‘The Heat’ is this summer’s only major movie starring women
Director: Paul Feig
Stars: Sandra Bullock, Melissa McCarthy
3 (out of 5) Globes
Two years ago, “Bridesmaids” reminded Hollywood that there existed a certain neglected demographic: women. Studios acted fast — or waited ages to hire the man who directed “Bridesmaids” to handle this summer’s only major movie to star women. Surprise megahits don’t always create a wave of knockoffs; sometimes they’re simply treated as freak accidents. It’s almost not worth noting that, however affable “Bridesmaids” was, it had problems, chief among them a token gross-out set piece that ended with Maya Rudolph pooping in a street gutter.
“The Heat,” which teams Sandra Bullock with Melissa McCarthy, features no such nadir, and the closest it comes to a disgusting, unnecessary showstopper — featuring a Heimlech case gone horribly awry — is rather inspired. It’s also more ambitious: an action comedy (or, really, a comedy with some action) in which uptight fed Bullock and slovenly, stubborn, sweary lone wolf detective McCarthy are forced to go tandem on a convoluted drug case.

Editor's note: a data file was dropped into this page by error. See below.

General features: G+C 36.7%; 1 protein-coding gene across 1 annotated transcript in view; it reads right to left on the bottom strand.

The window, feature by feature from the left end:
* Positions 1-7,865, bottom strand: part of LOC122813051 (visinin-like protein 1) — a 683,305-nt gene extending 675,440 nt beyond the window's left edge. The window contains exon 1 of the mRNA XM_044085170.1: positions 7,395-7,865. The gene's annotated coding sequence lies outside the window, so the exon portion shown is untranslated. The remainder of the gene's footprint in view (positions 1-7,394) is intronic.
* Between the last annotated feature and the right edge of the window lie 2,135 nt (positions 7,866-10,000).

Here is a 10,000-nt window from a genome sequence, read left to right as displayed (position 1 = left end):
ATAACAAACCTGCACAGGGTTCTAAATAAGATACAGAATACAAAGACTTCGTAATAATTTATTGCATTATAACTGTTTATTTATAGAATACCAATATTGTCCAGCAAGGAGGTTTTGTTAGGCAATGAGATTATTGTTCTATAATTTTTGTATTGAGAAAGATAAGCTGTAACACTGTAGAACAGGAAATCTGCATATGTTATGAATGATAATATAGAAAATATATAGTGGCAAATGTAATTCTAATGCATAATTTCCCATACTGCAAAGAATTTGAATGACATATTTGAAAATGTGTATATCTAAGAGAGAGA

Their relationship — with Bullock’s character inevitably loosening up, learning to appreciate binge drinking and, ultimately, running roughshod over habeas corpus and other pesky police rules — is mirrored in the casting. Bullock has spent most of her career playing it safe. Once she became a mega-star, she was done with edgy indie fare (which she never much did anyway). She’s never uglied herself up and rarely strayed from safe rom-com fare. Working in this improv-style of comedy represents a challenge (of sorts). Not only is she working blue, she has to keep up with McCarthy and a stable of old hat ad-libbers, and do it without her usual safety net. There is no male lead to lean on; the only romance is the platonic one between her and her female co-star.
She’s not the only person stretching her legs. McCarthy is far more abrasive than elsewhere, and she really pushes her character toward borderline unlikable behavior. Director Paul Feig — who overcame a career of flops, including the cancelled “Freaks and Geeks,” with the left-field “Bridesmaids” smash — isn’t exactly a stylist. But he knows how to relax and encourage the best from his cast, while not entirely forgetting about technique (he shoots in extra-“cinematic” cinemascope, and on film.) Spotty at first, “The Heat” only gets better as the cast loosens into their roles and the gags begin to snowball into something that’s worth seeing.